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25 cities selected for Nurturing Neighbourhoods Challenge cohort

The initiative aims at placing young children at the heart of urban planning and making cities livable, safe and inclusive for all.

The playgrounds will have to wait a little longer to once again hear the laughter of children and mirth. (Image: Reuters)

The playgrounds will have to wait a little longer to once again hear the laughter of children and mirth. (Image: Reuters)

As many as 25 cities from across the country including Agartala, Bengaluru and Coimbatore among others have been selected for the Nurturing Neighbourhoods Challenge cohort. The Challenge is a three-year initiative aimed at supporting early childhood-friendly neighbourhoods under the government’s Smart Cities Mission.

The cities that have been selected for the Nurturing Neighbourhoods Challenge cohort are Agartala, Bengaluru, Coimbatore, Dharamshala, Erode, Hubballi-Dharwad, Hyderabad, Indore, Jabalpur, Kakinada, Kochi, Kohima, Kota, Nagpur, Rajkot, Ranchi, Rohtak, Rourkela, Salem, Surat, Thiruvananthapuram, Tiruppur, Ujjain, Vadodara, and Warangal.

The 25 shortlisted cohort cities will receive support and technical assistance over the next 6 months to test and strengthen their proposals.

As many as 63 cities from across the country had submitted applications proposing neighbourhood-level pilot projects in public space, mobility, and access to services to enhance the physical and psychological health of young children and their caregivers of which 25 cities have been selected by the evaluation committee.

The Smart Cities Mission, Ministry of Housing and Urban Affairs, announced 25 shortlisted cities for the Nurturing Neighbourhoods Challenge cohort, in collaboration with the Bernard van Leer Foundation (BvLF) and technical partner WRI India.

The first stage of the Challenge involved an open call for applications from city agencies and closed on February 7, 2021.

Cities proposed a diverse array of pilot projects, including creating toddler-friendly walking corridors in residential neighbourhooods; safer commutes to early childhood services for vulnerable young children and caregivers living in urban slums; increasing opportunities for nature play and sensory stimulation; and adapting underused open spaces within government school grounds into public play areas after school hours.

Besides streets and open spaces, other proposed pilots aim to address the need for early childhood amenities in government office premises, bus shelters and transit hubs; developing anganwadis with nutrigardens and age-appropriate play equipment; and transforming outdoor waiting areas for PHCs with shade, seating, and lactation cubicles.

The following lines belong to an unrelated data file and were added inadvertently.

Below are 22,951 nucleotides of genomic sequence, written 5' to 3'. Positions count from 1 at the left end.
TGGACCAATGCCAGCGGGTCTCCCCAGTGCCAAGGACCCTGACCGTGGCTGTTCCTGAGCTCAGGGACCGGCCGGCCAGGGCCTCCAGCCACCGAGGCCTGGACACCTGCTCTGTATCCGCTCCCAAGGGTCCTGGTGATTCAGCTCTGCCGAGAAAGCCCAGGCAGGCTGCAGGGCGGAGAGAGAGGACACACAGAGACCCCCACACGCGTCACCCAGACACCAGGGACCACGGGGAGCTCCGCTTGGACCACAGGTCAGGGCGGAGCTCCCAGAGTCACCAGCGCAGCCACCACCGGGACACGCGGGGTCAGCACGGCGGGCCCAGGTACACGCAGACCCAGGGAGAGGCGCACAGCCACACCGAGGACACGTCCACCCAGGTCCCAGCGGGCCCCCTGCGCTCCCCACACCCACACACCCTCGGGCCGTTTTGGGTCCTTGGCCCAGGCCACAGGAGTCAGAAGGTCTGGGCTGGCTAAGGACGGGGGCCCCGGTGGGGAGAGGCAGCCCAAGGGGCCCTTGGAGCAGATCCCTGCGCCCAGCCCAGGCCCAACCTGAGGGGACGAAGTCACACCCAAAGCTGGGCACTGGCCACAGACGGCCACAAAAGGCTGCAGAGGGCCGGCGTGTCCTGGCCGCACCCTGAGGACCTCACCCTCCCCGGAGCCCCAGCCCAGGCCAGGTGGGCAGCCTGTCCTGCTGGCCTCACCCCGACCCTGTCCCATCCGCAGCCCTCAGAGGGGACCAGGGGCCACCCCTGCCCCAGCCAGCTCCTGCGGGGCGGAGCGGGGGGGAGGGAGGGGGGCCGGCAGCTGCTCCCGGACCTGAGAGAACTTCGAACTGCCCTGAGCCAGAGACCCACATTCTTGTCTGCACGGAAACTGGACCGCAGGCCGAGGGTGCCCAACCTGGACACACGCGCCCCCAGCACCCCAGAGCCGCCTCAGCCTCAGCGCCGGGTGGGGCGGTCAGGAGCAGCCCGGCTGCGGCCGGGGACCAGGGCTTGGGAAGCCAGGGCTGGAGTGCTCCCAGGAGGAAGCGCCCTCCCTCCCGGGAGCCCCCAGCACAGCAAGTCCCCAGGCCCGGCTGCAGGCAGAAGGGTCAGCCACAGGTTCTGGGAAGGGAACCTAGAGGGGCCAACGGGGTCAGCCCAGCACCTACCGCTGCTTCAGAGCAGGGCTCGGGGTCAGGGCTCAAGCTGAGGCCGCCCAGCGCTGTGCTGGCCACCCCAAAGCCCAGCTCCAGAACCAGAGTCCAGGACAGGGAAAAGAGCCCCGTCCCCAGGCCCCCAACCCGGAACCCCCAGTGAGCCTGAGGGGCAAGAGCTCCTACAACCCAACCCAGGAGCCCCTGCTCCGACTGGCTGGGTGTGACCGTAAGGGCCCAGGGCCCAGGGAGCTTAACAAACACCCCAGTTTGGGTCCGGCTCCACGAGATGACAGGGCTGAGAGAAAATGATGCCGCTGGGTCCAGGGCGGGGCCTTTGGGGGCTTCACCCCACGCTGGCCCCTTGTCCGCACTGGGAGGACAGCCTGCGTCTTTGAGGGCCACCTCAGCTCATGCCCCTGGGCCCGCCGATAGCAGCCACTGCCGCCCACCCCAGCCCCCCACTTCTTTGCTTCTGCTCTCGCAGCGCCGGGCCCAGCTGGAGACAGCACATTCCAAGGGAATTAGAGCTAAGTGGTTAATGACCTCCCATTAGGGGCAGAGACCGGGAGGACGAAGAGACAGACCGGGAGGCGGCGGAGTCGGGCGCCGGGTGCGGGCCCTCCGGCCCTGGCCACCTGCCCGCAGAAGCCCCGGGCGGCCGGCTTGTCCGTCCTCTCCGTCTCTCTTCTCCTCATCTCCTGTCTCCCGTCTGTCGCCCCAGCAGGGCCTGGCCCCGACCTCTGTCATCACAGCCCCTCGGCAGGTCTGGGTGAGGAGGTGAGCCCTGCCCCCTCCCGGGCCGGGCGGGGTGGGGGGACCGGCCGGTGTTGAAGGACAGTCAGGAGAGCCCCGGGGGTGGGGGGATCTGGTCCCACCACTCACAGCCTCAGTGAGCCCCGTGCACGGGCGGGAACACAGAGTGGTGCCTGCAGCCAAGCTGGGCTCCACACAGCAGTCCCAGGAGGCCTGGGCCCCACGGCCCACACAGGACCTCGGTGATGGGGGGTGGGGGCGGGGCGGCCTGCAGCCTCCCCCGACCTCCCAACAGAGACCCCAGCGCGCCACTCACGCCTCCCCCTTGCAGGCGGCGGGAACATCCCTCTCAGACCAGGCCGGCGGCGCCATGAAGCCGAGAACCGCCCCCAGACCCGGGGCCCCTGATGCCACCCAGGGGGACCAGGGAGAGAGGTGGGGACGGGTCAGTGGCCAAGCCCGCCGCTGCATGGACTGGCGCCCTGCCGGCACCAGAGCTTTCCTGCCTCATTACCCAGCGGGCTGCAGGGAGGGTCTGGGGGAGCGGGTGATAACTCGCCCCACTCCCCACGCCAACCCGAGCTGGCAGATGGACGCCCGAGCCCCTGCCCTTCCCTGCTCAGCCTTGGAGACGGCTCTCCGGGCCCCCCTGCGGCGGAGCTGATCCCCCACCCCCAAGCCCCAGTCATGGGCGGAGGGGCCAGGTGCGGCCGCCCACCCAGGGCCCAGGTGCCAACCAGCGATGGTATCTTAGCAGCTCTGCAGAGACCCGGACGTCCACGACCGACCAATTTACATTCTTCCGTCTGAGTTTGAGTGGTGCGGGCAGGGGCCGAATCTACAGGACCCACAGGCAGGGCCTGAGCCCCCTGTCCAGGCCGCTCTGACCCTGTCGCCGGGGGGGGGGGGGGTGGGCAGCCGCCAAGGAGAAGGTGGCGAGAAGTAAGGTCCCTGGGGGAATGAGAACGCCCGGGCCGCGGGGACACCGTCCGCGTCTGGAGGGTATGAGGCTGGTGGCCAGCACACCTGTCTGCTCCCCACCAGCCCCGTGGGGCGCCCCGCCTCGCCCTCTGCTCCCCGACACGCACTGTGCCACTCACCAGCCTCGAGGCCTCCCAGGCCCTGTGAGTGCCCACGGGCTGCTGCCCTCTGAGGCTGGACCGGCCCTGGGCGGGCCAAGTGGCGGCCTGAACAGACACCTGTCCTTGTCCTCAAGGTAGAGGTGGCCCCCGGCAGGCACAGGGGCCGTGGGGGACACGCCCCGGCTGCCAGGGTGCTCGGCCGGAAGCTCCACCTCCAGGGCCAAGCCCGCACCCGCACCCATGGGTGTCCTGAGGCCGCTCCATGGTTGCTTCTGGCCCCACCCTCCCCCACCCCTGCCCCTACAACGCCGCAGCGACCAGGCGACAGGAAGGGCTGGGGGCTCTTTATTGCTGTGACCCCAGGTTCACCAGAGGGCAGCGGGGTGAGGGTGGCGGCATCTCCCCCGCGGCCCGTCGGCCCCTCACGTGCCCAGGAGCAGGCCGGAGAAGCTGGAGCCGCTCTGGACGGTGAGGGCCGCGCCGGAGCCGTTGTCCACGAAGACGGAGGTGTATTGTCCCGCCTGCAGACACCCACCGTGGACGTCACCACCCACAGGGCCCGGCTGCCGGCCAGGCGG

The cohort will receive technical assistance, capacity building and scale-up support to experiment and  implement trials and pilots over the next six months to demonstrate early wins, solicit citizen participation, and build consensus around their proposals.

During the three-month application period, over 100 cities were engaged through remote or in-person discussions and online capacity-building workshops under the Nurturing Neighbourhoods Challenge. There was an enthusiastic response from cities to focus on the needs of young children aged 0 – 5 years and their caregivers in the public realm.

Cumulatively, over 300 pilot projects were proposed in neighbourhoods across India that would improve quality of life for over 12 lakh children aged 0-5 years old.

In addition to physical interventions in public spaces, cities have also proposed public engagement activities designed to support behavioural changes and have considered long-term policy and administrative changes needed to place an early-childhood lens in their approach to urban planning and development.

“By engaging cities to shape healthier urban environments for early childhood, the Challenge has refocused attention on the importance of neighbourhood-level interventions. This approach is well-aligned with the strategy of the Smart Cities Mission to promote inclusive, people-oriented development in compact, local areas towards scaling city-wide solutions that enhance our citizens’ quality of life.

"We are proud to see cities across India stepping up to the challenge and demonstrating their commitment to adopt more sensitive urban planning and design that addresses the needs and aspirations of millions of young children and their families,” said Kunal Kumar, joint secretary and Mission director, Smart Cities Mission, MoHUA.

Rushda Majeed, India Representative, Bernard van Leer Foundation, said: “The challenge has open doors for cities to re-envision their neighbourhoods through the lens of young children and their caregivers. Focusing on the quality of our immediate surroundings at the neighbourhood-level will help young children and their families explore the public realm and lead a healthy life in a clean and green environment—critical for the holistic development of young children.”

“As Indian cities build back from the pandemic, there is growing interest in creating walkable, mixed-use neighbourhoods. We are pleased to see Indian cities working towards reimagining their streets and public spaces, keeping the needs of the very young in mind, along with improving access to early childhood services. We applaud all cities that are taking part in the Challenge and we look forward to working with the selected cities to pilot data-driven solutions that can serve as a model for other cities to follow,” said OP Agarwal, CEO, WRI India.

The Nurturing Neighbourhoods Challenge, launched on November 4, 2020, invited participation from all Smart Cities, capitals of states and UTs, and other cities with a population above 5 lakh were eligible to participate.

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